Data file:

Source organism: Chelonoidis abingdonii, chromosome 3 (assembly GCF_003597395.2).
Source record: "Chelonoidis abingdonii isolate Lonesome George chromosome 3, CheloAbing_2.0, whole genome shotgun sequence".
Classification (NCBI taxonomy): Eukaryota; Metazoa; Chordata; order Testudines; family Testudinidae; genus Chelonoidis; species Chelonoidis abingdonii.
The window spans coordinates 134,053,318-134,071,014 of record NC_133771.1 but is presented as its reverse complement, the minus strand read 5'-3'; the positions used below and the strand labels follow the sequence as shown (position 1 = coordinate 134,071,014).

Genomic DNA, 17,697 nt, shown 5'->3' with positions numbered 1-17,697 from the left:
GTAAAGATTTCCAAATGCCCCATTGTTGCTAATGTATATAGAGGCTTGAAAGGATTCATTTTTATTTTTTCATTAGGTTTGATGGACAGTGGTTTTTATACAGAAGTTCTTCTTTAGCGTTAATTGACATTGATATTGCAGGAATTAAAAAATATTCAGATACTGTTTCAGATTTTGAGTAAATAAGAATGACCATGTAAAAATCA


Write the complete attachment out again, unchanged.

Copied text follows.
Source organism: Chelonoidis abingdonii, chromosome 3 (assembly GCF_003597395.2).
Source record: "Chelonoidis abingdonii isolate Lonesome George chromosome 3, CheloAbing_2.0, whole genome shotgun sequence".
Classification (NCBI taxonomy): Eukaryota; Metazoa; Chordata; order Testudines; family Testudinidae; genus Chelonoidis; species Chelonoidis abingdonii.
The window spans coordinates 134,053,318-134,071,014 of record NC_133771.1 but is presented as its reverse complement, the minus strand read 5'-3'; the positions used below and the strand labels follow the sequence as shown (position 1 = coordinate 134,071,014).

Genomic DNA, 17,697 nt, shown 5'->3' with positions numbered 1-17,697 from the left:
GTAAAGATTTCCAAATGCCCCATTGTTGCTAATGTATATAGAGGCTTGAAAGGATTCATTTTTATTTTTTCATTAGGTTTGATGGACAGTGGTTTTTATACAGAAGTTCTTCTTTAGCGTTAATTGACATTGATATTGCAGGAATTAAAAAATATTCAGATACTGTTTCAGATTTTGAGTAAATAAGAATGACCATGTAAAAATCA